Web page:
Bit Rate

In Netflix's Version of Net Neutrality, It's Entitled to Non-Neutral Treatment

1/17/2013 7:01 AM

Netflix is a vigorous supporter of “Network Neutrality” -- as long as the definition is loose enough to mean that it’s free to wangle preferential treatment from Internet service providers.

To Netflix, its Open Connect content delivery network program is an all-around win: By caching frequently accessed (and high bit rate) video in ISPs’ data centers, Netflix saves money on CDN costs; ISPs can cut upstream bandwidth utilization; and end users get a better streaming experience.

Netflix argues that this just makes the Internet better for everyone, and doesn’t cost ISPs a dime since Netflix is footing the bill to install the CDN caches anywhere the providers want.

But some ISPs are chafing at Netflix’s offer. Time Warner Cable has gone on record to complain that it’s unfair for Netflix to hold back “super HD” and 3D content unless a broadband provider plays ball and opens its doors for Netflix's servers (see TWC: Netflix Is Withholding Content to Gain 'Unprecedented' Access to ISPs).

What’s really going on here?

According to Netflix, the real deal is that Time Warner Cable wants to charge the Internet streamer a fee for the privilege of siting its CDN caches in the MSO’s network. And, potentially, TWC doesn’t want to facilitate a service that could wean its own subscribers off cable TV.

But TWC is correct in that there’s no technical reason why on-site CDN caches are required for Netflix to deliver its allegedly-better-than-full-HD and 3D video. For Netflix, what it does is make it cheaper to deliver video encoded at higher bit rates.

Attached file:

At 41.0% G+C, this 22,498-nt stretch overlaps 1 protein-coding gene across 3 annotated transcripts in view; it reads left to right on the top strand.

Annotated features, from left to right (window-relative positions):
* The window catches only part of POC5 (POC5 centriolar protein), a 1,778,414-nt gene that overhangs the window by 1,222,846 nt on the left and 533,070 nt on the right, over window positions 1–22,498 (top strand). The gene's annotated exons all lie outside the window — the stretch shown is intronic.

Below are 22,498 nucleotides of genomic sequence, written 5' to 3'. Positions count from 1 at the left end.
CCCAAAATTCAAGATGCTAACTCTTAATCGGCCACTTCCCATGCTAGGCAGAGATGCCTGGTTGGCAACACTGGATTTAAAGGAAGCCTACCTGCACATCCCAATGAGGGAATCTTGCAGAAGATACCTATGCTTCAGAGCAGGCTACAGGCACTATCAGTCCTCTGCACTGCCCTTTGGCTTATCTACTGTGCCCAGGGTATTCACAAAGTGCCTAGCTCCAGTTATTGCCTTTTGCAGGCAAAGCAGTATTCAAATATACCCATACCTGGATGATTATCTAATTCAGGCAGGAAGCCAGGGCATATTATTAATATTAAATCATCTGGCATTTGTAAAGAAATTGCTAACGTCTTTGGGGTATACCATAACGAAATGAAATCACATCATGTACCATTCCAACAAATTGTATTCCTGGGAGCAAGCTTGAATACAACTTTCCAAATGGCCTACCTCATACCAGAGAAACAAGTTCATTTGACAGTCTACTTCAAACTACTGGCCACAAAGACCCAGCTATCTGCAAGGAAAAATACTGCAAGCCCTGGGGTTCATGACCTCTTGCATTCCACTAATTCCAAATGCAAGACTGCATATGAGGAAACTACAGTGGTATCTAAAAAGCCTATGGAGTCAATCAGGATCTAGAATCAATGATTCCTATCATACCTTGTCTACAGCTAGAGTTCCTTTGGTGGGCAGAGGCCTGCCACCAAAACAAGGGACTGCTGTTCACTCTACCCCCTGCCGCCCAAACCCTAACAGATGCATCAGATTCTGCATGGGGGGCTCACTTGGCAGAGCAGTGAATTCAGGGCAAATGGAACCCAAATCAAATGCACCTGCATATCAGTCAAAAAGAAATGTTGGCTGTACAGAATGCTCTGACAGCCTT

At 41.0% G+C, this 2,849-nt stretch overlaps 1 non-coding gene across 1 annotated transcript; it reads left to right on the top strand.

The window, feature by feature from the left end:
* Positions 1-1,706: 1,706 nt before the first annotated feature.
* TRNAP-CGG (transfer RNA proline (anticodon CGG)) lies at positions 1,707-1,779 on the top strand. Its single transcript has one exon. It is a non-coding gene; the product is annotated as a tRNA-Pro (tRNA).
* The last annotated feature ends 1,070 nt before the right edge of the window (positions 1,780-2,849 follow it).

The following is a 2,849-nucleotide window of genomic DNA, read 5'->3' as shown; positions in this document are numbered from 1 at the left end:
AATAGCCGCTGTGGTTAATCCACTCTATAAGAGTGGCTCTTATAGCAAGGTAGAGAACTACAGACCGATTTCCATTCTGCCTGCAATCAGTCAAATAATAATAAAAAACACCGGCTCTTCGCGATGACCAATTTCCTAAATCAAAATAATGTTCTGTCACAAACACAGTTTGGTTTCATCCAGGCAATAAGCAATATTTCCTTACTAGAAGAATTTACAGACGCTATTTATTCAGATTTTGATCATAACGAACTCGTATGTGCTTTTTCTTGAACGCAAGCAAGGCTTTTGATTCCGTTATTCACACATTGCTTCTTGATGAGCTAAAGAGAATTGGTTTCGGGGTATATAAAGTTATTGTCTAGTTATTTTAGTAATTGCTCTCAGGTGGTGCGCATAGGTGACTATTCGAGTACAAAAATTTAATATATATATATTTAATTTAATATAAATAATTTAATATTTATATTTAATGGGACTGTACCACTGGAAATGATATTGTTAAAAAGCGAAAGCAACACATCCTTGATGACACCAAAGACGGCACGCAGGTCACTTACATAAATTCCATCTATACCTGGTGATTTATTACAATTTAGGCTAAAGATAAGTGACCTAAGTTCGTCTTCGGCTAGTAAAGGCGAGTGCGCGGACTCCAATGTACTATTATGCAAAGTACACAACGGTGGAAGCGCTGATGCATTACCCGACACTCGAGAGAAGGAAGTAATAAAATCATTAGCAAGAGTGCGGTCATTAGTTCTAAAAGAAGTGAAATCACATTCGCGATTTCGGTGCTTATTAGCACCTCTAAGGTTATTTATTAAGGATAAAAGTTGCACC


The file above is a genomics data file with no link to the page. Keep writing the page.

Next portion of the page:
So is it fair for Netflix to receive special access to ISP facilities, for no cost? What about Amazon.com or Hulu? Should they be granted free rack space, too? For ISPs, it’s a slippery slope.

An analog of this very same issue is playing out at the U.S. Postal Service.

Last week, a federal appeals court ruled that the USPS is unfairly giving Netflix’s DVD mailers preferential treatment. GameFly, which offers a videogame DVD-by-mail service, filed a discrimination complaint with the Postal Regulatory Commission in April 2009, requesting access to the same specially designed trays and containers and hand processing, which the USPS provides to Netflix free of charge.

The USPS denied GameFly, which appealed. Now the U.S. Appeals Court for the D.C. Circuit has agreed that the Postal Service was arbitrarily and capriciously giving Netflix special consideration that it was denying to GameFly.

If ISPs give special access to Netflix, they will certainly be accused of denying the same privileges to others. And such complaints, whether you want to label them Network Neutrality violations or not, would certainly be valid.

In Netflix’s view of the world, its first-mover advantages -- both in DVDs-by-mail and Internet video streaming -- mean that it should get access to cost-saving measures from distributors (i.e., the Postal Service and ISPs). But by the same token, that disadvantages competitors who lack the same clout.

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